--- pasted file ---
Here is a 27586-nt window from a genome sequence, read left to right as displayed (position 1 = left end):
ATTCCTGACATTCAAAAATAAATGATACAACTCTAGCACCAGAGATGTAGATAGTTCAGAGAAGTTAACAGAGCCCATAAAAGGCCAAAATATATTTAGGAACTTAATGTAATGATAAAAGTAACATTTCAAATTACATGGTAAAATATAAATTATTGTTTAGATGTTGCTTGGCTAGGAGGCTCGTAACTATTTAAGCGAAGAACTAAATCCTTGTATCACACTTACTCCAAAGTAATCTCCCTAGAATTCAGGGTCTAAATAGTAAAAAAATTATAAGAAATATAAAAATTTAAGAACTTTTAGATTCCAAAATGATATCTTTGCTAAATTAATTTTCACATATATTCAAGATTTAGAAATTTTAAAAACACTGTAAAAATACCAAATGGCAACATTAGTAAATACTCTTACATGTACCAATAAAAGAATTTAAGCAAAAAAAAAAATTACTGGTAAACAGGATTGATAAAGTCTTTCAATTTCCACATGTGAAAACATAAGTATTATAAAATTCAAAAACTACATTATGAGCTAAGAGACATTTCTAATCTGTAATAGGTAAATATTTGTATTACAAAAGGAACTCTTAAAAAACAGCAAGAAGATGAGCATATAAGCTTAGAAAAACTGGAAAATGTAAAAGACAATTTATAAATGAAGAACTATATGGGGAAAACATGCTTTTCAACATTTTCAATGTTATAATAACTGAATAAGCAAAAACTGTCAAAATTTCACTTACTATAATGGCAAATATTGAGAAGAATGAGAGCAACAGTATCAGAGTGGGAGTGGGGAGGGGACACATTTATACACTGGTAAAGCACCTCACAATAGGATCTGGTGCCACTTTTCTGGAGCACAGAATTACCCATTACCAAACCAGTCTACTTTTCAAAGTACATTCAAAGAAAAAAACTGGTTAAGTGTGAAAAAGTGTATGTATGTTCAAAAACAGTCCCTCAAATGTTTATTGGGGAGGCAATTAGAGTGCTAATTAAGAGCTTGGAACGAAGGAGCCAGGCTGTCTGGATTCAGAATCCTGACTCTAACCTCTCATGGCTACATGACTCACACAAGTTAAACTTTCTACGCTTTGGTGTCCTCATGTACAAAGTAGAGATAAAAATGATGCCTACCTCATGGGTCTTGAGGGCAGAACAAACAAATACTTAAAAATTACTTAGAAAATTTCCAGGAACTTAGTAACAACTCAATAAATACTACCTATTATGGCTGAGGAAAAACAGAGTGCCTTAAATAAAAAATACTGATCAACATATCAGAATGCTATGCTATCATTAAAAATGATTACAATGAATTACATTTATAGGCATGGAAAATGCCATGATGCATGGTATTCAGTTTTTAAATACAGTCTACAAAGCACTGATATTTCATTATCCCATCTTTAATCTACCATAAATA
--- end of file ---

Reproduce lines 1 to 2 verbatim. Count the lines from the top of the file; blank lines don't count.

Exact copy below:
Here is a 27586-nt window from a genome sequence, read left to right as displayed (position 1 = left end):
ATTCCTGACATTCAAAAATAAATGATACAACTCTAGCACCAGAGATGTAGATAGTTCAGAGAAGTTAACAGAGCCCATAAAAGGCCAAAATATATTTAGGAACTTAATGTAATGATAAAAGTAACATTTCAAATTACATGGTAAAATATAAATTATTGTTTAGATGTTGCTTGGCTAGGAGGCTCGTAACTATTTAAGCGAAGAACTAAATCCTTGTATCACACTTACTCCAAAGTAATCTCCCTAGAATTCAGGGTCTAAATAGTAAAAAAATTATAAGAAATATAAAAATTTAAGAACTTTTAGATTCCAAAATGATATCTTTGCTAAATTAATTTTCACATATATTCAAGATTTAGAAATTTTAAAAACACTGTAAAAATACCAAATGGCAACATTAGTAAATACTCTTACATGTACCAATAAAAGAATTTAAGCAAAAAAAAAAATTACTGGTAAACAGGATTGATAAAGTCTTTCAATTTCCACATGTGAAAACATAAGTATTATAAAATTCAAAAACTACATTATGAGCTAAGAGACATTTCTAATCTGTAATAGGTAAATATTTGTATTACAAAAGGAACTCTTAAAAAACAGCAAGAAGATGAGCATATAAGCTTAGAAAAACTGGAAAATGTAAAAGACAATTTATAAATGAAGAACTATATGGGGAAAACATGCTTTTCAACATTTTCAATGTTATAATAACTGAATAAGCAAAAACTGTCAAAATTTCACTTACTATAATGGCAAATATTGAGAAGAATGAGAGCAACAGTATCAGAGTGGGAGTGGGGAGGGGACACATTTATACACTGGTAAAGCACCTCACAATAGGATCTGGTGCCACTTTTCTGGAGCACAGAATTACCCATTACCAAACCAGTCTACTTTTCAAAGTACATTCAAAGAAAAAAACTGGTTAAGTGTGAAAAAGTGTATGTATGTTCAAAAACAGTCCCTCAAATGTTTATTGGGGAGGCAATTAGAGTGCTAATTAAGAGCTTGGAACGAAGGAGCCAGGCTGTCTGGATTCAGAATCCTGACTCTAACCTCTCATGGCTACATGACTCACACAAGTTAAACTTTCTACGCTTTGGTGTCCTCATGTACAAAGTAGAGATAAAAATGATGCCTACCTCATGGGTCTTGAGGGCAGAACAAACAAATACTTAAAAATTACTTAGAAAATTTCCAGGAACTTAGTAACAACTCAATAAATACTACCTATTATGGCTGAGGAAAAACAGAGTGCCTTAAATAAAAAATACTGATCAACATATCAGAATGCTATGCTATCATTAAAAATGATTACAATGAATTACATTTATAGGCATGGAAAATGCCATGATGCATGGTATTCAGTTTTTAAATACAGTCTACAAAGCACTGATATTTCATTATCCCATCTTTAATCTACCATAAATA